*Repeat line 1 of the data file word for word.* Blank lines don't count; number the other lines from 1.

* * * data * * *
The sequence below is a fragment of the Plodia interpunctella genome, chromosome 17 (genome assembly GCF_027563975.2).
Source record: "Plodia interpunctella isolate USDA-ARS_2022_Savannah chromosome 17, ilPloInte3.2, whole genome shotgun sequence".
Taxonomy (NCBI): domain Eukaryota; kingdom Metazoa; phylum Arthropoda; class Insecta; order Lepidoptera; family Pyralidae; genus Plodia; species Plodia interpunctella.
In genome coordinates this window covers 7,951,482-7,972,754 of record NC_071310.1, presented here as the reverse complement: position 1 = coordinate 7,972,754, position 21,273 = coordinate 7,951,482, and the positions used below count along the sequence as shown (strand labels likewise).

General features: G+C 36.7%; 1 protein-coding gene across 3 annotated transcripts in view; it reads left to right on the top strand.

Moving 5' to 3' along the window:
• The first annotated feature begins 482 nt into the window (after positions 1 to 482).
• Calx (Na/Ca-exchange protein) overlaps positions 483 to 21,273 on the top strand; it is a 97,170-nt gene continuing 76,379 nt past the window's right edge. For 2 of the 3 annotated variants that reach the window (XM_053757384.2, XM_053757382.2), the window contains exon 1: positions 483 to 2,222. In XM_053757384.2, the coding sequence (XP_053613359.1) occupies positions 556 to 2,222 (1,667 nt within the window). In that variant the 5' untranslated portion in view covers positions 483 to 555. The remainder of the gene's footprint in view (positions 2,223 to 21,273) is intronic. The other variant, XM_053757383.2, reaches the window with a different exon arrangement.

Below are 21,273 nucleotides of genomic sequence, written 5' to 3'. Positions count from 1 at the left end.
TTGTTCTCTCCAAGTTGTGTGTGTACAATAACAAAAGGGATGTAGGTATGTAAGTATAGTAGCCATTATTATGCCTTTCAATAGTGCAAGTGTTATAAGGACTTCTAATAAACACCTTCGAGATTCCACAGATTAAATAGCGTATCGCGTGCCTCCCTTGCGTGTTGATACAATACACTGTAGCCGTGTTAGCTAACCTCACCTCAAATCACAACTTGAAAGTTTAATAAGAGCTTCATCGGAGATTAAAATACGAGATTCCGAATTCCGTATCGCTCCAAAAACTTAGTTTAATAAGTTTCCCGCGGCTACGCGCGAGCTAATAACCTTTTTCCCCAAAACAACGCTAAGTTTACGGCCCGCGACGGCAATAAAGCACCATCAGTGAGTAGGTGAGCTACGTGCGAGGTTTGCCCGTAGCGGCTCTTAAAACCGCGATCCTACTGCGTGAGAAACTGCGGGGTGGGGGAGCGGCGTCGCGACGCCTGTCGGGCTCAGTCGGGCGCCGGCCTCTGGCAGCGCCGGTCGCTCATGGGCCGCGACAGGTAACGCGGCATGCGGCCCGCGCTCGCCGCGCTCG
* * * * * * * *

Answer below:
The sequence below is a fragment of the Plodia interpunctella genome, chromosome 17 (genome assembly GCF_027563975.2).